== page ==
• Tsaukpaetra (disco) in reply to Gaska
    Gaska:
    I'll kill you.
    I think you'll have to remember it!
  • dcon (disco) in reply to redwizard
    Comment held for moderation.
  • Fox (disco) in reply to Tsaukpaetra

    Considering how most hardcoded date logic ends up working, no, he won't. He'll find out immediately upon February 29, 2048, when everything breaks because he was :doing_it_wrong:

  • Tsaukpaetra (disco) in reply to Fox
    Fox:
    He'll find out immediately upon February 29, 2048, when everything breaks because he was :doing_it_wrong:

    Isn't it part of any employee's exit strategy to leave a zero-day trap somewhere in their work?

  • Fox (disco) in reply to Tsaukpaetra

    Ummm... Noooooo...... >_>

    <_<

    >_>

    *looks over shoulder*

    *deletes some code*

    <_<

    >_>

  • Gaska (disco) in reply to Fox
    Fox:
    *looks over shoulder*

    deletes some code

    Were you fired just before your post?

    Brotip: sabotage has to be subtle. Random code deletion isn't subtle.

  • Maciejasjmj (disco) in reply to Gaska

    Precisely guided code deletion, on the other hand...

    "Oh, that's a nice edge case check you've got here. Would be a shame if something... happened to it."

  • dkf (disco) in reply to Gaska
    Gaska:
    Brotip: sabotage has to be subtle.

    You can always go for the trick of doing the sabotage by just not being there to prevent bad things (like logging filesystems filling up) from happening. Seen that happen a few times. After all, is it really sabotage when you're doing nothing at all and your ex-employer has explicitly instructed you not to do anything otherwise?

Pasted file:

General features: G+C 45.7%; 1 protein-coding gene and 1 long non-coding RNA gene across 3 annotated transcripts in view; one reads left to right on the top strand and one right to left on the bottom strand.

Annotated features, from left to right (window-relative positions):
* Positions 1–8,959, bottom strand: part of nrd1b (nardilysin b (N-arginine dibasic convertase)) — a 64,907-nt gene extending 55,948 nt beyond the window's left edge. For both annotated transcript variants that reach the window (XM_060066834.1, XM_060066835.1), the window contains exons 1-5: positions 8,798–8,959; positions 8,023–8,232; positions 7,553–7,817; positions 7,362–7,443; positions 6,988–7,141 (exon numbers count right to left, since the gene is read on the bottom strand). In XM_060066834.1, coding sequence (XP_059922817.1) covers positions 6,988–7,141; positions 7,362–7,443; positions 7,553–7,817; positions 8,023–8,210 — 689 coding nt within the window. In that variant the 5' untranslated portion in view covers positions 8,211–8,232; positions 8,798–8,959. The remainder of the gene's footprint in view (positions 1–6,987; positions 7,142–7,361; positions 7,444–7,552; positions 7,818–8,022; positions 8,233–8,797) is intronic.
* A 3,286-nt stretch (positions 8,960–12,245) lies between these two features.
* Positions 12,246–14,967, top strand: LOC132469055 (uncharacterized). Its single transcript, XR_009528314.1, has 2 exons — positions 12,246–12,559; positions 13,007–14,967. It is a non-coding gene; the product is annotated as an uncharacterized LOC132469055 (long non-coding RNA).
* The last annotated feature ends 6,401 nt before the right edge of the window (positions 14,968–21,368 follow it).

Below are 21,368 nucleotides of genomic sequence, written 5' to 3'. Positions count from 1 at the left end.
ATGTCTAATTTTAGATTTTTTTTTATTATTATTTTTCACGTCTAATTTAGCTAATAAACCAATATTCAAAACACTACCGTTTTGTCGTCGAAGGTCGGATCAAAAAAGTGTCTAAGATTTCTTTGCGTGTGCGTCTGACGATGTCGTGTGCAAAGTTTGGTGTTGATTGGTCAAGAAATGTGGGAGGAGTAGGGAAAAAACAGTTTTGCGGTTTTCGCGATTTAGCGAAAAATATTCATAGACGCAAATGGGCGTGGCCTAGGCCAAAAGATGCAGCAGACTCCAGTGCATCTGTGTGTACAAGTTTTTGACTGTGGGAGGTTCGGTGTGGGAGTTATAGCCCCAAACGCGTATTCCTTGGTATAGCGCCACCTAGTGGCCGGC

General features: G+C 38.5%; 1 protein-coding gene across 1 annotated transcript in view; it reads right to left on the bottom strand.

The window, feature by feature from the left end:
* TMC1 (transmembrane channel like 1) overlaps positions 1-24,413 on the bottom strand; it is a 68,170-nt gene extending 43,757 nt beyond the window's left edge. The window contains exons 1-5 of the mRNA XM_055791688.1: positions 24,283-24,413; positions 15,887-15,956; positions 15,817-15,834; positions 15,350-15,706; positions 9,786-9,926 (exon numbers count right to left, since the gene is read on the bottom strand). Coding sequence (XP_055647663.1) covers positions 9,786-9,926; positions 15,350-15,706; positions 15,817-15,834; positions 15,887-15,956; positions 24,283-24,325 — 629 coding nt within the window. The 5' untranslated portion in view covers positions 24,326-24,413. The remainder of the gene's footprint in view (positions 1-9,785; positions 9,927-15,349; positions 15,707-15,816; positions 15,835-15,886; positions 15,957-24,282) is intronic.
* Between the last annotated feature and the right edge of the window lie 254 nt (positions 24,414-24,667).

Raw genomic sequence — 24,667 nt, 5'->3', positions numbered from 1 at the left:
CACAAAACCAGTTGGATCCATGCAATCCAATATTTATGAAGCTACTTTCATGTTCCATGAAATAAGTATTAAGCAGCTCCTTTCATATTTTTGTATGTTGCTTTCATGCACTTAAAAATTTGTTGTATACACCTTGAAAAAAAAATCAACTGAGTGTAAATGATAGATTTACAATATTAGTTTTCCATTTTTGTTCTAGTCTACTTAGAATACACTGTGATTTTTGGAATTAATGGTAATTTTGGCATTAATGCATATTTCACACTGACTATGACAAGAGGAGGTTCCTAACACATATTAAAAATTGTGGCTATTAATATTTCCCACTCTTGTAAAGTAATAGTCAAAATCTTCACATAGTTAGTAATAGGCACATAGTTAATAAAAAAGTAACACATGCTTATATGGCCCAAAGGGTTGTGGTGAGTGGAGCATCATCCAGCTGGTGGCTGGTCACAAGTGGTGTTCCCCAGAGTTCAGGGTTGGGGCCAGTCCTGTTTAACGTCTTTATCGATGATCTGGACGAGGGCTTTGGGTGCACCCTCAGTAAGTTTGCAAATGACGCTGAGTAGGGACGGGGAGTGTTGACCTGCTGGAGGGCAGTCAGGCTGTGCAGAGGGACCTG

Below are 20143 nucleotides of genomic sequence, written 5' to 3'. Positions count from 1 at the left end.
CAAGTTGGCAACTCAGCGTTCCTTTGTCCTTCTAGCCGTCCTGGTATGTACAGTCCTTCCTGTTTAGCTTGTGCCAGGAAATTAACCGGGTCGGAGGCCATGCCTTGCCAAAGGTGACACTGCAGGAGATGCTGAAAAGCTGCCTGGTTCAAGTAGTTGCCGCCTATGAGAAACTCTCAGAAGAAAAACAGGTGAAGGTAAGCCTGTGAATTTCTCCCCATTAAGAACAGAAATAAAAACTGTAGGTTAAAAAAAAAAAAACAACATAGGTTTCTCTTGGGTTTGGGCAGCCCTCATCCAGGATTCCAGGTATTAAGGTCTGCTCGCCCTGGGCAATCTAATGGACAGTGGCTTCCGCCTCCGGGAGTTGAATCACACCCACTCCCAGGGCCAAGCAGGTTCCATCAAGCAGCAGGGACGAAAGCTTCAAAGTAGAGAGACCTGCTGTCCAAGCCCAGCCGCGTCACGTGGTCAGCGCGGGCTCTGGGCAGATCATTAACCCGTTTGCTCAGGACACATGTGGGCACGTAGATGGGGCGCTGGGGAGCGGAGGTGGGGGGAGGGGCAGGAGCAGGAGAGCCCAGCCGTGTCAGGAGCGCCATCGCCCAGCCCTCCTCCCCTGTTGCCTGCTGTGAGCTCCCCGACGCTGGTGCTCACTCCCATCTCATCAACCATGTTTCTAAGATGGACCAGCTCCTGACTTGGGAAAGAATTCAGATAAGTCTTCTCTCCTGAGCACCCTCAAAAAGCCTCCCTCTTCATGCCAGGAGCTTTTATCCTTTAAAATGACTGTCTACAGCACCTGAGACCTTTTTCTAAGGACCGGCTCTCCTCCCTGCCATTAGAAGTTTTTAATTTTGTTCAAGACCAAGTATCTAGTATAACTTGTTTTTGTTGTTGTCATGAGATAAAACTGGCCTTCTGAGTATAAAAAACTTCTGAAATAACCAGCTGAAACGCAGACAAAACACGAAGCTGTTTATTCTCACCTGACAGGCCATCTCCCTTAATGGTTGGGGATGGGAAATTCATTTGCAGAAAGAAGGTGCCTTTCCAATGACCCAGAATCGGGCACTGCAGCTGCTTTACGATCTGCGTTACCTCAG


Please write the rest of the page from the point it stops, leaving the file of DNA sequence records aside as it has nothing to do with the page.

(Not all of our management really thinks that exit interviews are all that necessary. Idiots.)

  • Fox (disco) in reply to Gaska
    Gaska:
    Random

    :wtf::question: Not Sure If Whoosh...

    Tsaukpaetra:
    zero-day trap somewhere
  • Gaska (disco) in reply to Fox
    Fox:
    Not Sure If Whoosh...
    Definitely a whoosh. On your side. [spoiler]You didn't say **what** code you're deleting, and I allowed myself a bit of free interpretation.[/spoiler]
  • Fox (disco) in reply to Gaska
    Gaska:
    You didn't say what code you're deleting
    Gaska:
    subtle

    Yeah, you're right,

    Gaska:
    Definitely a whoosh. On **your** side.
  • FrostCat (disco) in reply to Quite
    Quite:
    I suspect there may be some exaggeration around Vlad's behaviour, but I do feel Maciek's pain of people who consistently prove themselves incapable of entering the test / verification dialogue via e.g. email with the developer assigned to attend to their changes.

    If Maciek has to keep on interacting with this kind of users, the thing to do is send a followup a couple of days later--"Vlad, have you had a chance to validate the changes I made to the report work the way you expected? I cannot put them into production until I have your OK." If he still doesn't respond, then you reply again a few days later, sprinkling with a liberal set of CCs--at least your boss, anyway, so he knows you aren't ignoring the users.

  • CardboardYojin (disco)

    TRWTF on this one is the number of people in the comments looking for clues that this was a system they worked on.

  • Gaska (disco) in reply to Fox
    Comment held for moderation.
  • Fox (disco) in reply to Gaska
    Fox:
    ,

    That comma implies that I am using a fairly common meme on this site of using a quote as part of my own sentence. So, you're now skirting double whoosh territory with your failed analysis of my use of your pronouns.